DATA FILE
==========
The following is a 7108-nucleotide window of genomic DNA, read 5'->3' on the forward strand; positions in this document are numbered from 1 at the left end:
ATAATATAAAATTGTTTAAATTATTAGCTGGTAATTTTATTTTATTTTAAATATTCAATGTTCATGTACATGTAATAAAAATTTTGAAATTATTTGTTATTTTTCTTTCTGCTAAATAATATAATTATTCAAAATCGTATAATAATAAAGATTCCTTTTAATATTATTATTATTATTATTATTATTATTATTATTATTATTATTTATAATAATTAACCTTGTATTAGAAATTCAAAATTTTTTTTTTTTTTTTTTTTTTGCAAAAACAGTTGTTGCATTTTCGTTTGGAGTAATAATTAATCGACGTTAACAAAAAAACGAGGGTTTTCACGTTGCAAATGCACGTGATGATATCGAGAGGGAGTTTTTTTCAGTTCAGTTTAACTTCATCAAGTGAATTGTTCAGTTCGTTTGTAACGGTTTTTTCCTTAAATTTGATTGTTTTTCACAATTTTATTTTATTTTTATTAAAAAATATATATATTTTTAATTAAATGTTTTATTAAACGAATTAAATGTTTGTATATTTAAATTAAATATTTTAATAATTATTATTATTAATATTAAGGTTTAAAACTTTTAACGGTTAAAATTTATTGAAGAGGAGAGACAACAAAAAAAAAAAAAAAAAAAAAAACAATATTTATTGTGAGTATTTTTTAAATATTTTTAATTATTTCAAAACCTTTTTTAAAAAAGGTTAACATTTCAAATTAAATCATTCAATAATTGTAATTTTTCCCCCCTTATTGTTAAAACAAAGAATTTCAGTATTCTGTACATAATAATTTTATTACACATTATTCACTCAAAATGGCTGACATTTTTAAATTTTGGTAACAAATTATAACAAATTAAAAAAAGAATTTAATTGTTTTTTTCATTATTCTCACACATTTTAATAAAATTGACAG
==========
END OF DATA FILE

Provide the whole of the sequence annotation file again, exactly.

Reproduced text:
The following is a 7108-nucleotide window of genomic DNA, read 5'->3' on the forward strand; positions in this document are numbered from 1 at the left end:
ATAATATAAAATTGTTTAAATTATTAGCTGGTAATTTTATTTTATTTTAAATATTCAATGTTCATGTACATGTAATAAAAATTTTGAAATTATTTGTTATTTTTCTTTCTGCTAAATAATATAATTATTCAAAATCGTATAATAATAAAGATTCCTTTTAATATTATTATTATTATTATTATTATTATTATTATTATTATTATTTATAATAATTAACCTTGTATTAGAAATTCAAAATTTTTTTTTTTTTTTTTTTTTTGCAAAAACAGTTGTTGCATTTTCGTTTGGAGTAATAATTAATCGACGTTAACAAAAAAACGAGGGTTTTCACGTTGCAAATGCACGTGATGATATCGAGAGGGAGTTTTTTTCAGTTCAGTTTAACTTCATCAAGTGAATTGTTCAGTTCGTTTGTAACGGTTTTTTCCTTAAATTTGATTGTTTTTCACAATTTTATTTTATTTTTATTAAAAAATATATATATTTTTAATTAAATGTTTTATTAAACGAATTAAATGTTTGTATATTTAAATTAAATATTTTAATAATTATTATTATTAATATTAAGGTTTAAAACTTTTAACGGTTAAAATTTATTGAAGAGGAGAGACAACAAAAAAAAAAAAAAAAAAAAAAACAATATTTATTGTGAGTATTTTTTAAATATTTTTAATTATTTCAAAACCTTTTTTAAAAAAGGTTAACATTTCAAATTAAATCATTCAATAATTGTAATTTTTCCCCCCTTATTGTTAAAACAAAGAATTTCAGTATTCTGTACATAATAATTTTATTACACATTATTCACTCAAAATGGCTGACATTTTTAAATTTTGGTAACAAATTATAACAAATTAAAAAAAGAATTTAATTGTTTTTTTCATTATTCTCACACATTTTAATAAAATTGACAG